Chemical stabilization of soil organic nitrogen by phenolic lignin residues in anaerobic agroecosystems
Document Type Article
Published in Soil Biology & Biochemistry 38 (2006) 3303–3312.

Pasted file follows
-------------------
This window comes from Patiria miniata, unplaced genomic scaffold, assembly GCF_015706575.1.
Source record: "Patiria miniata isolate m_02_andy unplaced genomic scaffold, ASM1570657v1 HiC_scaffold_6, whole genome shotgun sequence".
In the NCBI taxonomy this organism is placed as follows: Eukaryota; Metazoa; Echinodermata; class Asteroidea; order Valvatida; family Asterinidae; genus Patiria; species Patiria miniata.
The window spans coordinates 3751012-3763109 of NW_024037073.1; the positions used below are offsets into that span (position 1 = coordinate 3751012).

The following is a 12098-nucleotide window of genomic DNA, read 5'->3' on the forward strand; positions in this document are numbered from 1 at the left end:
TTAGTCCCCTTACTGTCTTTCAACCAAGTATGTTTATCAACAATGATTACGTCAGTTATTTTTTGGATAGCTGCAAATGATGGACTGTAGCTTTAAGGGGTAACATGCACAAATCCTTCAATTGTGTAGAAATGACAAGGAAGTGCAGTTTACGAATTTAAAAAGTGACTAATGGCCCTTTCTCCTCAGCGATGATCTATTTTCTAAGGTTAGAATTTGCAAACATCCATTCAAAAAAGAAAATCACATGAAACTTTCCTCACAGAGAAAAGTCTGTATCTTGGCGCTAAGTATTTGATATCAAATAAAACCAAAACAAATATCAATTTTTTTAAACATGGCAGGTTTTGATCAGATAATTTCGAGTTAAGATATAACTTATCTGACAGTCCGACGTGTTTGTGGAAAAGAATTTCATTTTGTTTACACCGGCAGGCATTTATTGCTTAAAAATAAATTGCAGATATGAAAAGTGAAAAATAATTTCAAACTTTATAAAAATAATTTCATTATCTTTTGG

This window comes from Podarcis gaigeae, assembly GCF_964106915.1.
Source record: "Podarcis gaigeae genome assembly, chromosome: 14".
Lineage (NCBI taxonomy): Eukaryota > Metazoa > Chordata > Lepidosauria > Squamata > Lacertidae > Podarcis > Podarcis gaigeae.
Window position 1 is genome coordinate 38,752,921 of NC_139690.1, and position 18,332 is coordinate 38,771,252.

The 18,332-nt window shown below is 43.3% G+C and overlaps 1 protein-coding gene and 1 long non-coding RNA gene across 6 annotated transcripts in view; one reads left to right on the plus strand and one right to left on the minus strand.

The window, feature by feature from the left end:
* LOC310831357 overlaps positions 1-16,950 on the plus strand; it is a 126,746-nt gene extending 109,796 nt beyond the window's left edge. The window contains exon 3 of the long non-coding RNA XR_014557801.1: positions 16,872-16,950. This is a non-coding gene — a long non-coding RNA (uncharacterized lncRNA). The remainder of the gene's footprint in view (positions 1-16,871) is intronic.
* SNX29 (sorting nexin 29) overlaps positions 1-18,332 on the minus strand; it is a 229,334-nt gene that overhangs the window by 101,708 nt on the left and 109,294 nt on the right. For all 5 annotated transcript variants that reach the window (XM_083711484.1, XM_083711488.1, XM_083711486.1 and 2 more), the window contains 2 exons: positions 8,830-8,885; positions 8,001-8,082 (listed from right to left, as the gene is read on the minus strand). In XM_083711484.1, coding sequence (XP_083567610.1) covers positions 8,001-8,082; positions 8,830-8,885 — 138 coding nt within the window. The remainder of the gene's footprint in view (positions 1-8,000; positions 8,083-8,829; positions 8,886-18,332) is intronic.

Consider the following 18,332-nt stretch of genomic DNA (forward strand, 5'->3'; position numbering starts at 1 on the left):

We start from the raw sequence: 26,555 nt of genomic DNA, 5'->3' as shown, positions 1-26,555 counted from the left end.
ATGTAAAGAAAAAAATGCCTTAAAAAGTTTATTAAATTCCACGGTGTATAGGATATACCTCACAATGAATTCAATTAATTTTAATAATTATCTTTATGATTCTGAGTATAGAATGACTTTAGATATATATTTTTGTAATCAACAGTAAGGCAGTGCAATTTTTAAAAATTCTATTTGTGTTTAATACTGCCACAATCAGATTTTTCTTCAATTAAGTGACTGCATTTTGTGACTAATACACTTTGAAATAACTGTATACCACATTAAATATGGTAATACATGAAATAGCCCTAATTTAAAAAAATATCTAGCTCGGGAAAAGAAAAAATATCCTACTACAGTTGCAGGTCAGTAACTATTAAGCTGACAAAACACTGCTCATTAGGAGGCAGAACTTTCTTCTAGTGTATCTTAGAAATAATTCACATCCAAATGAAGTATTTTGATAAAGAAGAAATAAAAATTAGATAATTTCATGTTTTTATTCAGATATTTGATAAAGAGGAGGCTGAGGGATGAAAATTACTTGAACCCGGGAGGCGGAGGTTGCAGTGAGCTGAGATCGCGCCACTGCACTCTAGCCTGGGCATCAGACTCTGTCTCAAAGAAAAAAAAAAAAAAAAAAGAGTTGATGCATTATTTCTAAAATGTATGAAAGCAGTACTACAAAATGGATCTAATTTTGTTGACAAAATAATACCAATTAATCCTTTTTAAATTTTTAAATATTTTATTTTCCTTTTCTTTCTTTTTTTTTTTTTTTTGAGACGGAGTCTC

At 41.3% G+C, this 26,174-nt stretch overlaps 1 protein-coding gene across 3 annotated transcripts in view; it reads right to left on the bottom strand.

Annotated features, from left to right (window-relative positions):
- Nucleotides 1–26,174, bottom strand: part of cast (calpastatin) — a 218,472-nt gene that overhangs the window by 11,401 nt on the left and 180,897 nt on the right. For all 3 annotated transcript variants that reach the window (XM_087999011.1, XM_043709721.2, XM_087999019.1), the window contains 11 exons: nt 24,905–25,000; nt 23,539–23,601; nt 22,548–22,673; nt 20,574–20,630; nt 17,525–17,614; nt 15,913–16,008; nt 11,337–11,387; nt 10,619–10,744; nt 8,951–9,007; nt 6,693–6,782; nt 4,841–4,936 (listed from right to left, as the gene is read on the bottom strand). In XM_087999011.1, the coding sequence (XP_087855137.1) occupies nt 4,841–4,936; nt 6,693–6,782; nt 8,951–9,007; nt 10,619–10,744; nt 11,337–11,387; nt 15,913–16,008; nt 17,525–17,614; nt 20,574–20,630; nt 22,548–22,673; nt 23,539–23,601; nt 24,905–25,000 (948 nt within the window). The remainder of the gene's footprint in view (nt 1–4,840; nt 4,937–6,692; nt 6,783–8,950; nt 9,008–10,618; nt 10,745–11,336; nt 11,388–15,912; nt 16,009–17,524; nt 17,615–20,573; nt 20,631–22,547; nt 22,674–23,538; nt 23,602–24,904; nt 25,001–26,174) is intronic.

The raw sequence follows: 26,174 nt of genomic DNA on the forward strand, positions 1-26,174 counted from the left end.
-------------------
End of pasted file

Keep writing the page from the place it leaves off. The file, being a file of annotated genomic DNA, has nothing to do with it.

This review summarizes independent reports of yield decreases in several agricultural systems that are associated with repeated cropping under wet or submerged soil conditions. Crop and soil data from most of these agroecosystems have led researchers to attribute yield decreases to a reduction in crop uptake of N mineralized from soil organic matter (SOM). These trends are most evident in several long-term field experiments on continuous lowland rice systems in the Philippines, but similar trends are evident in a continuous rice rotation in Arkansas, USA and with no-till cropping systems in North American regions with cool, wet climatic conditions in Spring. Soil analyses from some of these systems have found an accumulation of phenolic lignin compounds in SOM. Phenolic compounds covalently bind nitrogenous compounds into recalcitrant forms in laboratory conditions and occurrence of this chemical immobilization under field conditions would be consistent with field observations of reduced soil N supply. However, technological shortcomings have precluded its demonstration for naturally formed SOM. Through recent advances in nuclear magnetic resonance spectroscopy, agronomically significant quantities of lignin-bound N were found in a triple-cropped rice soil in the Philippines. A major research challenge is to demonstrate in the anaerobic agroecosystems that these lignin residues bind sufficient quantities of soil N to cause the observed yield decreases. A key objective will be to elucidate the cycling dynamics of lignin-bound N relative to the seasonal pattern of crop N demand. Anaerobic decomposition of crop residues may be the key feature of anaerobic cropping systems that promotes the accumulation of phenolic lignin residues and hence the covalent binding of soil N. Potential mitigation options include improved timing of applied N fertilizer, which has already been shown to reverse yield decreases in tropical rice, and aerobic decomposition of crop residues, which can be accomplished through field drainage or timing of tillage operations. Future research will evaluate whether aerobic decomposition promotes the formation of phenol-depleted SOM and greater in-season N mineralization, even when the soil is otherwise maintained under flooded conditions during the growing season.